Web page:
Temporary Sanity

Unlike a coup de foudre, the infatuation triggered by the Chicago scene has not left him more than a decade and a half after the incident. For Nero swears that no other lawful profession in our times could be as devoid of boredom as that of the trader. Furthermore, although he has not yet practiced the profession of high-sea piracy, he is now convinced that even that occupation would present more dull moments than that of the trader.

Nero could best be described as someone who randomly (and abruptly) swings between the deportment and speech manners of a church historian and the verbally abusive intensity of a Chicago pit trader. He can commit hundreds of millions of dollars in a transaction without a blink or a shadow of a second thought, yet agonize between two appetizers on the menu, changing his mind back and forth and wearing out the most patient of waiters.

Nero holds an undergraduate degree in ancient literature and mathematics from Cambridge University. He enrolled in a Ph.D. program in statistics at the University of Chicago but, after completing the prerequisite coursework, as well as the bulk of his doctoral research, he switched to the philosophy department. He called the switch “a moment of temporary sanity,” adding to the consternation of his thesis director, who warned him against philosophers and predicted his return back to the fold. He finished writing his thesis in philosophy. But not the Derrida continental style of incomprehensible philosophy (that is, incomprehensible to anyone outside of their ranks, like myself). It was quite the opposite; his thesis was on the methodology of statistical inference in its application to the social sciences. In fact, his thesis was indistinguishable from a thesis in mathematical statistics—it was just a bit more thoughtful (and twice as long).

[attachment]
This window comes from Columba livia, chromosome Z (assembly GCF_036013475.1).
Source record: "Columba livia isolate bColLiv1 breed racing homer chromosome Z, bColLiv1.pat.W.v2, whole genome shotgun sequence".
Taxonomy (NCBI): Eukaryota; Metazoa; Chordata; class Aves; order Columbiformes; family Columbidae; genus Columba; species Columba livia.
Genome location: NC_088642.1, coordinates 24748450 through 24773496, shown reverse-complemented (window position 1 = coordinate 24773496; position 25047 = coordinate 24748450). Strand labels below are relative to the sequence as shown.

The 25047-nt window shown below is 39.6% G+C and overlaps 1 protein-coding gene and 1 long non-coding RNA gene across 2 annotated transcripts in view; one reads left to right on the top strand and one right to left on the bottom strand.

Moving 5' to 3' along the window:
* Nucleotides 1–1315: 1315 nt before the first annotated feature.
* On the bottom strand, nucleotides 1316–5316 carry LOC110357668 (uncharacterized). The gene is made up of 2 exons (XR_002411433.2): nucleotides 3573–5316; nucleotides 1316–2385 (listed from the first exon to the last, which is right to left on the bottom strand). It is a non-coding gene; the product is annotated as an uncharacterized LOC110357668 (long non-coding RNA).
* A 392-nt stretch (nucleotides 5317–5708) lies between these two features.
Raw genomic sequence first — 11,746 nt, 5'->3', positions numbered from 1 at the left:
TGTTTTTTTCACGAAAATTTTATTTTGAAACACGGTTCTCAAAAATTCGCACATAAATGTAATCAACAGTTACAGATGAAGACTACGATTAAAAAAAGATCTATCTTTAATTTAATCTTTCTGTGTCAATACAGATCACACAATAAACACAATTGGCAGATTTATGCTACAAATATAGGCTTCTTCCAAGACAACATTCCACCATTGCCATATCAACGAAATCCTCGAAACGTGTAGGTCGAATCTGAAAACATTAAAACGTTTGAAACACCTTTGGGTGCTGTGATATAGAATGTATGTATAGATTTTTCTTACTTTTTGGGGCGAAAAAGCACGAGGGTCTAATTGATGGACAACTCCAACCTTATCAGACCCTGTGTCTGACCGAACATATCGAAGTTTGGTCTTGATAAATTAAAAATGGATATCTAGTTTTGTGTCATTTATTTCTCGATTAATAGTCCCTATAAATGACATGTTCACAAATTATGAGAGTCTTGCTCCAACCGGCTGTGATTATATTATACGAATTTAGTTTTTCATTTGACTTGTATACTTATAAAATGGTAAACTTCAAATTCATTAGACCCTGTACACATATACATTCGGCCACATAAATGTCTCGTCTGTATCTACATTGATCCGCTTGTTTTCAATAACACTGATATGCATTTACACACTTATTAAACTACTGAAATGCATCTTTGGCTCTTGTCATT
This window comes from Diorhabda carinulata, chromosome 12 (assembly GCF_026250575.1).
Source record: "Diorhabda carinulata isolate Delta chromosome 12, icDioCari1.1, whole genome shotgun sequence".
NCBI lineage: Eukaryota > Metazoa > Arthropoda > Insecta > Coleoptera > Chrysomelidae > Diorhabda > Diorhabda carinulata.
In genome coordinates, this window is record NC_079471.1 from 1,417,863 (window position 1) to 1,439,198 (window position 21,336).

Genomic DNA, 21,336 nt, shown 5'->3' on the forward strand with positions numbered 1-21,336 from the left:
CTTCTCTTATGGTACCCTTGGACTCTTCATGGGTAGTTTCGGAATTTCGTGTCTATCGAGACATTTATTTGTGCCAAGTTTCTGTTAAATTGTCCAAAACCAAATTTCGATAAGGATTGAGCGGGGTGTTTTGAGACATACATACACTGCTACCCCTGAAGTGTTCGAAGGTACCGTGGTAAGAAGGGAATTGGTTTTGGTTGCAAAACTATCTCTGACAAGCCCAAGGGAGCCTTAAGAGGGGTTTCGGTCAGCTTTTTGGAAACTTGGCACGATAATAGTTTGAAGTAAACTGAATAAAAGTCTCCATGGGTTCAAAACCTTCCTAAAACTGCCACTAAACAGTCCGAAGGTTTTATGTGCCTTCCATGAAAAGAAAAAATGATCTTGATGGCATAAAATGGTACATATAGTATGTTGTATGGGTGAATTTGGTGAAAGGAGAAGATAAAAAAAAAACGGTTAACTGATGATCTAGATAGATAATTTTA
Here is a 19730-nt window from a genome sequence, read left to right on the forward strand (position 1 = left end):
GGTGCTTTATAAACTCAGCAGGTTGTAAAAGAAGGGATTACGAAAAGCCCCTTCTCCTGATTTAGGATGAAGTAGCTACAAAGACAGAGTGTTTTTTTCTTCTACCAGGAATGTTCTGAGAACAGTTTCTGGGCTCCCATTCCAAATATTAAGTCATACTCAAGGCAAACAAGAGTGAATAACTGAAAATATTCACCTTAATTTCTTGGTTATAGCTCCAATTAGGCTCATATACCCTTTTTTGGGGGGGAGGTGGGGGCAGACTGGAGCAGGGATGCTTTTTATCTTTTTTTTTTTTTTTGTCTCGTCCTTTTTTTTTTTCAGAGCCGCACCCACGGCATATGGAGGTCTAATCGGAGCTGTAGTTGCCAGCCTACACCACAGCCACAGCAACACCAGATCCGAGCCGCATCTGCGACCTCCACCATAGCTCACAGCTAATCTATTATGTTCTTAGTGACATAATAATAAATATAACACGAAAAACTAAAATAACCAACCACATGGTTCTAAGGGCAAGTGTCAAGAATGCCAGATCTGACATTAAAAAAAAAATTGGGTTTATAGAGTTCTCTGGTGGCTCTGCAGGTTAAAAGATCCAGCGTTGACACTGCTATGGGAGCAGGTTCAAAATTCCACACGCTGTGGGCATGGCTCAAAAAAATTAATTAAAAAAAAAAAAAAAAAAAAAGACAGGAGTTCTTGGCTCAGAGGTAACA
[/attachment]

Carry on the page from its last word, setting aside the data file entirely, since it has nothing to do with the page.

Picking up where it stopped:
It is often said that philosophy cannot feed its man—but that was not the reason Nero left. He left because philosophy cannot entertain its man. At first, it started looking futile; he recalled his statistics thesis director’s warnings. Then, suddenly, it started to look like work. As he became tired of writing papers on some arcane details of his earlier papers, he gave up the academy. The academic debates bored him to tears, particularly when minute points (invisible to the noninitiated) were at stake. Action was what Nero required. The problem, however, was that he selected the academy in the first place in order to kill what he detected was the flatness and tempered submission of employment life.

After witnessing the scene of the trader chased by a tiger, Nero found a trainee spot on the Chicago Mercantile Exchange, the large exchange where traders transact by shouting and gesticulating frenetically. There he worked for a prestigious (but eccentric) local, who trained him in the Chicago style, in return for Nero solving his mathematical equations. The energy in the air proved motivating to Nero. He rapidly graduated to the rank of self-employed trader. Then, when he got tired of standing on his feet in the crowd, and straining his vocal cords, he decided to seek employment “upstairs,” that is, trading from a desk. He moved to the New York area and took a position with an investment house.